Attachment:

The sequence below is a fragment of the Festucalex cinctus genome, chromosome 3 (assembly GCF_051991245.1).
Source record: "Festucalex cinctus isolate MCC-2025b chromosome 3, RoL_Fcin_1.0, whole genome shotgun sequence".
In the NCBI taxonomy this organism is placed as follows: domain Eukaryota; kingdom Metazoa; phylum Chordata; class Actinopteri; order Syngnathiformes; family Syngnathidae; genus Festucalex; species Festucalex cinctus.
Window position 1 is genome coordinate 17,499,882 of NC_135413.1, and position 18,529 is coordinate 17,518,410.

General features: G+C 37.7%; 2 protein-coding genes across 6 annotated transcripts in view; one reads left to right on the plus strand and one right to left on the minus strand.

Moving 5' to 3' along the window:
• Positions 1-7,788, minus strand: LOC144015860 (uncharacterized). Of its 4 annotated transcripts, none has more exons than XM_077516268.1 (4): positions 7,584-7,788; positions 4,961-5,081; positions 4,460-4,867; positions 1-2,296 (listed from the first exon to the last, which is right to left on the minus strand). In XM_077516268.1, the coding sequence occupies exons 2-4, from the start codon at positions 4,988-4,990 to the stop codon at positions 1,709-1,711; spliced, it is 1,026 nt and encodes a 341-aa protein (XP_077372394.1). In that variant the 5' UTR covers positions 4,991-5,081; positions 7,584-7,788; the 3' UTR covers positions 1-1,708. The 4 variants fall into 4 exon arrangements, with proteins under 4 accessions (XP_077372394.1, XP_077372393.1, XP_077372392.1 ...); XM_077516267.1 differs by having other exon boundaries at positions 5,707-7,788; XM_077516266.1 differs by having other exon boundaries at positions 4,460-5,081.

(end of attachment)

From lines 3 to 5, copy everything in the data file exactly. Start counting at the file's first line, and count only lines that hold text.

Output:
In the NCBI taxonomy this organism is placed as follows: domain Eukaryota; kingdom Metazoa; phylum Chordata; class Actinopteri; order Syngnathiformes; family Syngnathidae; genus Festucalex; species Festucalex cinctus.
Window position 1 is genome coordinate 17,499,882 of NC_135413.1, and position 18,529 is coordinate 17,518,410.

General features: G+C 37.7%; 2 protein-coding genes across 6 annotated transcripts in view; one reads left to right on the plus strand and one right to left on the minus strand.